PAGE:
My mother, sister, and I moved from Maryland to Florida when I was six years old. My one lasting memory of the trip was when we stopped at a motel across from the ocean. My mother readied us to swim (wade). Then, nearly dark, my sister and I watched as my mother went swimming. I remember losing sight of her. The waves seemed mountainous. Scared, I kept calling out—screaming—for her. I’ve never forgotten that dark evening.
Have you ever felt abandoned by God—forsaken to tough out life on your own? In His darkest and neediest hour Jesus Christ did, too.
Psalm 22 is a highly revered song in church history—sometimes called “The fifth Gospel.” I am humbled to consider writing a few words about it. More importantly, it is quoted by the Greater King David, Jesus Christ Himself from the cross. In writing this song, King David frees us to search for and express our emotions and it steers us toward an authentic path to help. Notice the process: Lament is legitimate, vss. 1-21; worship brings real hope, vss. 22-26; and Messiah Jesus is always King, vss. 27-31.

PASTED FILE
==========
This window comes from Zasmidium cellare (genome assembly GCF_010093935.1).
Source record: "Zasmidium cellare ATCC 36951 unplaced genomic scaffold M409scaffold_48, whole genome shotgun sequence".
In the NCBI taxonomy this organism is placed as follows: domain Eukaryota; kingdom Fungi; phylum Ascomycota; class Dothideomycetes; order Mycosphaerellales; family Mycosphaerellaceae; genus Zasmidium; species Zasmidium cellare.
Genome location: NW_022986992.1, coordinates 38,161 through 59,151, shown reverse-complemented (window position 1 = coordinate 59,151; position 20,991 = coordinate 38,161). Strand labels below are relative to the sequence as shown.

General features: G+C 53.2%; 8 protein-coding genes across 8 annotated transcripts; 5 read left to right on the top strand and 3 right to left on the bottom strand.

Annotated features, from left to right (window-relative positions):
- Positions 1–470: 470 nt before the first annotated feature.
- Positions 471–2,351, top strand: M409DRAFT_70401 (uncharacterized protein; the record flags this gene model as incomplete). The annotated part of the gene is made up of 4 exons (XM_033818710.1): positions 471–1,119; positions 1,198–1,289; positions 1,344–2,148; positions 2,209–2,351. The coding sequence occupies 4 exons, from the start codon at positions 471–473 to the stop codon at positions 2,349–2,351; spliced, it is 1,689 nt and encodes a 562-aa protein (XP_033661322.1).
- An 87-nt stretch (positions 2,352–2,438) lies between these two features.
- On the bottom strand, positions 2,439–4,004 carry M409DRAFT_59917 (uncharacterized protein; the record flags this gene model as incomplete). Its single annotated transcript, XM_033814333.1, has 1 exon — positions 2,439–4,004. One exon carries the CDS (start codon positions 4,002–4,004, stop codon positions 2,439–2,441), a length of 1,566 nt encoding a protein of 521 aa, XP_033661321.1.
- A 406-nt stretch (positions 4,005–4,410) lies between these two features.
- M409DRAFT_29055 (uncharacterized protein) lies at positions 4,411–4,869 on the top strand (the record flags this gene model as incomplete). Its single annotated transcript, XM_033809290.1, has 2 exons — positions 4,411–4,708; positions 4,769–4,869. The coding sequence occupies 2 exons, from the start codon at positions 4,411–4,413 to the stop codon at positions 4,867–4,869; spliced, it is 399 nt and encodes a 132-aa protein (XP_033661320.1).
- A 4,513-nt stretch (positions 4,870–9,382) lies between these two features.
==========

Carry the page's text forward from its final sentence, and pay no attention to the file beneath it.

Could there be a darker expression of the agony Christ suffered for us than His quote of verses 1-2: “My God, my God, why have You forsaken me? Far from my deliverance are the words of my groaning. O my God, I cry by day but You do not answer; and by night, but I have no rest.” Our lament—“groaning”—is legitimate. God does not require holy vocabulary in our prayers and worship; He longs for honest words and heart. For twenty-one verses David talks straight with God about how it feels to be squeezed between two worlds, one of pain and Godlessness and the other of relief and the presence of God. Can you talk to the Father in this way?
While in agony David worships God in the company of the redeemed, vss. 22-26. Surely, there has been worship all along as David prays and sings. “Yet You,“ he affirms, “are holy” (v. 3). Further, “You who fear Yahweh, praise Him…glorify Him…From You comes my praise in the great congregation.” Our aloneness should summon us to worship with the people of God.
The last verses move us forward in our experience and are prophetical. They remind us of God’s plan and “kingship belongs to the LORD.” Certainly, this points to the Greater David, Messiah Jesus, when “All the earth shall remember and turn to the LORD” (Cf. Philippians 2:9-11). How we need to rest in His soon-coming judgment of His enemies and reestablishment of righteousness on earth. Mom came back and so will the Son of God!
How do you process the sense of abandonment? Some have said, “God is seldom early but never late”? Even stronger: He is always on time. While we wait, Psalm 22 will help us trust God.
Honest and hurting follower of Christ, won’t you pray Psalm 22 this week?